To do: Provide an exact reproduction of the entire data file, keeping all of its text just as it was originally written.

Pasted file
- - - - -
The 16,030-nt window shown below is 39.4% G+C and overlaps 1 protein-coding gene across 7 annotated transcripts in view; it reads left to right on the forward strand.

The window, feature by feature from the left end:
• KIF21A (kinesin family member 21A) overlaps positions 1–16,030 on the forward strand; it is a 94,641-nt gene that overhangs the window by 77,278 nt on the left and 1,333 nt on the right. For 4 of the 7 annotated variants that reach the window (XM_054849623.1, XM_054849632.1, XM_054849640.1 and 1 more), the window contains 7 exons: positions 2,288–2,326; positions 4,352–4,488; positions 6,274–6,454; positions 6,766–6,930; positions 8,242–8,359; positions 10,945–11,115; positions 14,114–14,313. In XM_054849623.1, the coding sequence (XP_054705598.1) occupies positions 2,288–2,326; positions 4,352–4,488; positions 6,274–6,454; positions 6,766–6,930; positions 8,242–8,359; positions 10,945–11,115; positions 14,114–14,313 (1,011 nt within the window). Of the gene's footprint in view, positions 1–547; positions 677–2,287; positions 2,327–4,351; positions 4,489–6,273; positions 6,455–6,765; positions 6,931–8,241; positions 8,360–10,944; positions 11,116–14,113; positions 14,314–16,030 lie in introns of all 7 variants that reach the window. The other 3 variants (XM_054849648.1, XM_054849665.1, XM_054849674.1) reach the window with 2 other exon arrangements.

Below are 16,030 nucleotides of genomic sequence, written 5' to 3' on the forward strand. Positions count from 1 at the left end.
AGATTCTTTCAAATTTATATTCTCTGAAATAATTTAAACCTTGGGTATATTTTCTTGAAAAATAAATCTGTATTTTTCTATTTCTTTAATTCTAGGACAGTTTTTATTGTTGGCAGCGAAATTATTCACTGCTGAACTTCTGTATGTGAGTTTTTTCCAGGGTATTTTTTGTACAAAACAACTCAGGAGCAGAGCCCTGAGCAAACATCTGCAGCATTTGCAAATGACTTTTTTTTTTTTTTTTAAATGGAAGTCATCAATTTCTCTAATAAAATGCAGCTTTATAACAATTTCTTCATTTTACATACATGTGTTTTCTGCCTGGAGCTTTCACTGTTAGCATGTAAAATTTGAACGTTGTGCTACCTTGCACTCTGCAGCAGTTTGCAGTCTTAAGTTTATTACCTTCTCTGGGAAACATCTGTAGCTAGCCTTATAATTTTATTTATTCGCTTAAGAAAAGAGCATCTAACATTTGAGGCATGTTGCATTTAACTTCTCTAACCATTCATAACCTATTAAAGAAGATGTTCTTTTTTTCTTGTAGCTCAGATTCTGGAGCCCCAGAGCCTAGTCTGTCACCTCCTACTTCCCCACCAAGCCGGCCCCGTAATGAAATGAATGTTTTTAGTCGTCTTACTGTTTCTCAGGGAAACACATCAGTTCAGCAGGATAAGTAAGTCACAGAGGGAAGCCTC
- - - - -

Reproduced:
The 16,030-nt window shown below is 39.4% G+C and overlaps 1 protein-coding gene across 7 annotated transcripts in view; it reads left to right on the forward strand.

The window, feature by feature from the left end:
• KIF21A (kinesin family member 21A) overlaps positions 1–16,030 on the forward strand; it is a 94,641-nt gene that overhangs the window by 77,278 nt on the left and 1,333 nt on the right. For 4 of the 7 annotated variants that reach the window (XM_054849623.1, XM_054849632.1, XM_054849640.1 and 1 more), the window contains 7 exons: positions 2,288–2,326; positions 4,352–4,488; positions 6,274–6,454; positions 6,766–6,930; positions 8,242–8,359; positions 10,945–11,115; positions 14,114–14,313. In XM_054849623.1, the coding sequence (XP_054705598.1) occupies positions 2,288–2,326; positions 4,352–4,488; positions 6,274–6,454; positions 6,766–6,930; positions 8,242–8,359; positions 10,945–11,115; positions 14,114–14,313 (1,011 nt within the window). Of the gene's footprint in view, positions 1–547; positions 677–2,287; positions 2,327–4,351; positions 4,489–6,273; positions 6,455–6,765; positions 6,931–8,241; positions 8,360–10,944; positions 11,116–14,113; positions 14,314–16,030 lie in introns of all 7 variants that reach the window. The other 3 variants (XM_054849648.1, XM_054849665.1, XM_054849674.1) reach the window with 2 other exon arrangements.

Below are 16,030 nucleotides of genomic sequence, written 5' to 3' on the forward strand. Positions count from 1 at the left end.
AGATTCTTTCAAATTTATATTCTCTGAAATAATTTAAACCTTGGGTATATTTTCTTGAAAAATAAATCTGTATTTTTCTATTTCTTTAATTCTAGGACAGTTTTTATTGTTGGCAGCGAAATTATTCACTGCTGAACTTCTGTATGTGAGTTTTTTCCAGGGTATTTTTTGTACAAAACAACTCAGGAGCAGAGCCCTGAGCAAACATCTGCAGCATTTGCAAATGACTTTTTTTTTTTTTTTTAAATGGAAGTCATCAATTTCTCTAATAAAATGCAGCTTTATAACAATTTCTTCATTTTACATACATGTGTTTTCTGCCTGGAGCTTTCACTGTTAGCATGTAAAATTTGAACGTTGTGCTACCTTGCACTCTGCAGCAGTTTGCAGTCTTAAGTTTATTACCTTCTCTGGGAAACATCTGTAGCTAGCCTTATAATTTTATTTATTCGCTTAAGAAAAGAGCATCTAACATTTGAGGCATGTTGCATTTAACTTCTCTAACCATTCATAACCTATTAAAGAAGATGTTCTTTTTTTCTTGTAGCTCAGATTCTGGAGCCCCAGAGCCTAGTCTGTCACCTCCTACTTCCCCACCAAGCCGGCCCCGTAATGAAATGAATGTTTTTAGTCGTCTTACTGTTTCTCAGGGAAACACATCAGTTCAGCAGGATAAGTAAGTCACAGAGGGAAGCCTC